The most important thing to bear in mind is that these people are READERS. Well, obviously not real readers in the sense that they haven’t voluntarily handed over good money to read my fiction, but readers they are, all the same. And writers need readers; any author who says otherwise is in denial.

Readers must be respected. Their comments may not please me, they may be talking complete codswallop or it may be a personal attack but they are reacting to something I wrote. A reader may be an idiot who doesn’t understand what I’m trying to say – or, possibly (however unlikely), I didn’t say it well enough.

A reader will always bring their own set of ideas into the reading. Once I wanted to portray a character having an unthinkingly casual racist attitude and had her saying: “She was dark – I don’t mean she was a darkie, I mean she had dark hair.” This scandalized a reader. ‘You can’t say that. You can’t use that word, it’s racist.’ I nodded and felt I’d succeeded in my characterization.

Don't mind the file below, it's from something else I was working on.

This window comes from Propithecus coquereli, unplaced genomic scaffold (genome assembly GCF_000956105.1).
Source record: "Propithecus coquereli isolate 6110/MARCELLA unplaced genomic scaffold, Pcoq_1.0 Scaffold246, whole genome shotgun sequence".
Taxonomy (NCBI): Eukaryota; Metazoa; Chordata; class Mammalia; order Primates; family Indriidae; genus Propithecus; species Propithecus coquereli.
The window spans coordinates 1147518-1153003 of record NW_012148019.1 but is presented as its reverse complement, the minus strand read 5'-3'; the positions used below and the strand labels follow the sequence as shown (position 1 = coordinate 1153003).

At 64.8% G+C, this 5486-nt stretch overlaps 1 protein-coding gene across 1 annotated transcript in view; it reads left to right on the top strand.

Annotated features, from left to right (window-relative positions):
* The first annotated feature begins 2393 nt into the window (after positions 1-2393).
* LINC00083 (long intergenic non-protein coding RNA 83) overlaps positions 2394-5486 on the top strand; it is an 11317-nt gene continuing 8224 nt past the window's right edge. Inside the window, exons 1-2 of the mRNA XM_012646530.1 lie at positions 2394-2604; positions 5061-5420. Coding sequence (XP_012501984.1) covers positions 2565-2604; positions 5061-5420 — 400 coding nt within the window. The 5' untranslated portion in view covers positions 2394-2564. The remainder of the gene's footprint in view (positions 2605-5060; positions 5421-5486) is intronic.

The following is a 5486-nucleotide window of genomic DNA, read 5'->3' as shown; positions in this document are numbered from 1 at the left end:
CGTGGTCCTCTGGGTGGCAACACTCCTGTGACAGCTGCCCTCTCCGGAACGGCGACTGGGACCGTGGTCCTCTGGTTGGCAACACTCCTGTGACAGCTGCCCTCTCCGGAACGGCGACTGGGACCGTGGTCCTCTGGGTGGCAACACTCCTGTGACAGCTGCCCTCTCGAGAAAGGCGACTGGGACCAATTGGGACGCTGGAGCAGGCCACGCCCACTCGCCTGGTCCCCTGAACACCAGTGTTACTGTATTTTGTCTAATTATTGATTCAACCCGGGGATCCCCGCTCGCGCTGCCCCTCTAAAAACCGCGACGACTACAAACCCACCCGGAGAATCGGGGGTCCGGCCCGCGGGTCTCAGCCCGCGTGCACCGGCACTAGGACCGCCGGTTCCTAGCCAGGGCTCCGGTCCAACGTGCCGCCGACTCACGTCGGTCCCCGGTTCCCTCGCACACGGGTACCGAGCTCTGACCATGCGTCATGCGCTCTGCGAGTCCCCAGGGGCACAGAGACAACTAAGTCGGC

But on another occasion I was left in a quandary. I had a policeman chatting with a colleague: “There’s a tramp usually sleeping in that doorway.” A reader corrected me. ‘They are not tramps. They’re rough sleepers.’

That did make me think and I spent a long time listening to versions of “The Lady is a Tramp” and reading about Disney’s “Lady and the Tramp”. Is “tramp” a derogatory term or not? I wouldn’t be offended if I was called either a lady or tramp but then I’m neither. Is it something a policeman might say to a colleague or would it imply he’d skipped the diversity & respect seminars – or is quite old?

In the end I took comfort in the Urban Dictionary’s definition:

A woman lies around and sleeps; a tramp sleeps around and lies.